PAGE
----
When the first generation of the BMW M3 was brought out, it wasn’t just customers who were enthralled by its exceptional dynamic abilities. It also caused quite a stir within the BMW Motorsport department responsible for its development, who saw it as the perfect means of transporting work equipment and parts around the premises of what is now BMW M Division in Garching near Munich. The only problem was that goods transport didn’t figure very highly on the list of the first BMW M3’s many talents.
It didn’t take long to remedy the situation, the body of a BMW 3 Series Convertible being transformed into a BMW M3 Pickup. “The convertible bodyshell was chosen as the basis for two reasons,” recalls Jakob Polschak, head of vehicle prototype building and workshops at BMW M Division and an employee at the company for more than 40 years. “Firstly, we happened to have such a model at our disposal and in perfect condition. And secondly, the convertible’s built-in bracing made it the ideal choice for a pickup conversion.”
The first BMW M3 Pickup did not sport the original’s boldly flared wings, as it was equipped with the narrower body of its regular, volume-produced sibling. At first it was powered by the engine fitted in the so-called “Italian M3”, which had a reduced two-litre displacement due to tax regulations there and an output of 192 hp. “Later we switched to the original 2.3-litre four-cylinder engine with 200 horsepower,” reveals Polschak. The BMW M3 Pickup went about its work around the factory premises reliably for over 26 years before finally being retired four years ago.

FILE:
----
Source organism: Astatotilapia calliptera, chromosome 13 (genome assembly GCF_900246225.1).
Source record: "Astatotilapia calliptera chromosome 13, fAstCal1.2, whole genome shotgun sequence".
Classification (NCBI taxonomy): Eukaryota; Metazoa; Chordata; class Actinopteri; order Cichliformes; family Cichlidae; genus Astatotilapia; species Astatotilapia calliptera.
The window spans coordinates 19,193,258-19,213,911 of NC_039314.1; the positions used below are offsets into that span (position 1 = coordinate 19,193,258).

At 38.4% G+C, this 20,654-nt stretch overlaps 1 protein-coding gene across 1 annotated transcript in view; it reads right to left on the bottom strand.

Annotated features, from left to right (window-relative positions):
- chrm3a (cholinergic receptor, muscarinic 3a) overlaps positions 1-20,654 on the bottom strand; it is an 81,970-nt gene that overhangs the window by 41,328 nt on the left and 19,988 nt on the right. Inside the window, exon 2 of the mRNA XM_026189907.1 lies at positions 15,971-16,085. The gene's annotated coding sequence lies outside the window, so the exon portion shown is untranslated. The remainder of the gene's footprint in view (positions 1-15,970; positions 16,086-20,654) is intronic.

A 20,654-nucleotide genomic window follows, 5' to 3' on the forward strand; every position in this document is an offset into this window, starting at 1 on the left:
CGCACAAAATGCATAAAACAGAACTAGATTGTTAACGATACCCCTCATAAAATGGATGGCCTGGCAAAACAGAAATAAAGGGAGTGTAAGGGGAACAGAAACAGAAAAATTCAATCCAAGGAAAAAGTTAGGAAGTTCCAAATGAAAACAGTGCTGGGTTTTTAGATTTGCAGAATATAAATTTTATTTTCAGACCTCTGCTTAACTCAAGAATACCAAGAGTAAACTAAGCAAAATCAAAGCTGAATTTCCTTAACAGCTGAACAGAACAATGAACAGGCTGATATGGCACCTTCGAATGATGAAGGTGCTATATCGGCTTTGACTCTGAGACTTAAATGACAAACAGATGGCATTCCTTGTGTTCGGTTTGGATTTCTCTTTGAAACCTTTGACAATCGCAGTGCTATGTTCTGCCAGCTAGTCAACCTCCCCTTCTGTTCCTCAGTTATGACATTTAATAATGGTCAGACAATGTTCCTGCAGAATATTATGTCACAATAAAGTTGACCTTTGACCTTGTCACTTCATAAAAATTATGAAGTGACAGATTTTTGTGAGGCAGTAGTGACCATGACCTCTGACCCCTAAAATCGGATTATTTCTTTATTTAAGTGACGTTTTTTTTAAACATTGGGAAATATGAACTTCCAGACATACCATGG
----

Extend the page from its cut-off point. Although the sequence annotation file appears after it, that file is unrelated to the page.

The BMW M3 Pickup’s long service life alone is clear evidence that the one-off versions being presented here are not mere gimmicks or engineering exercises. On the contrary, they are high-performance cars that have been optimised to perfectly match their intended task or field of use. As such, they epitomise the philosophy of BMW M. Plus, they also fulfilled another important purpose: “Our apprentices, graduate trainees and placement students assisted in the construction of all of these prototypes,” explains Polschak. “This allowed them to gain invaluable hands-on experience at the same time as freeing up resources for us – a classic win-win situation.”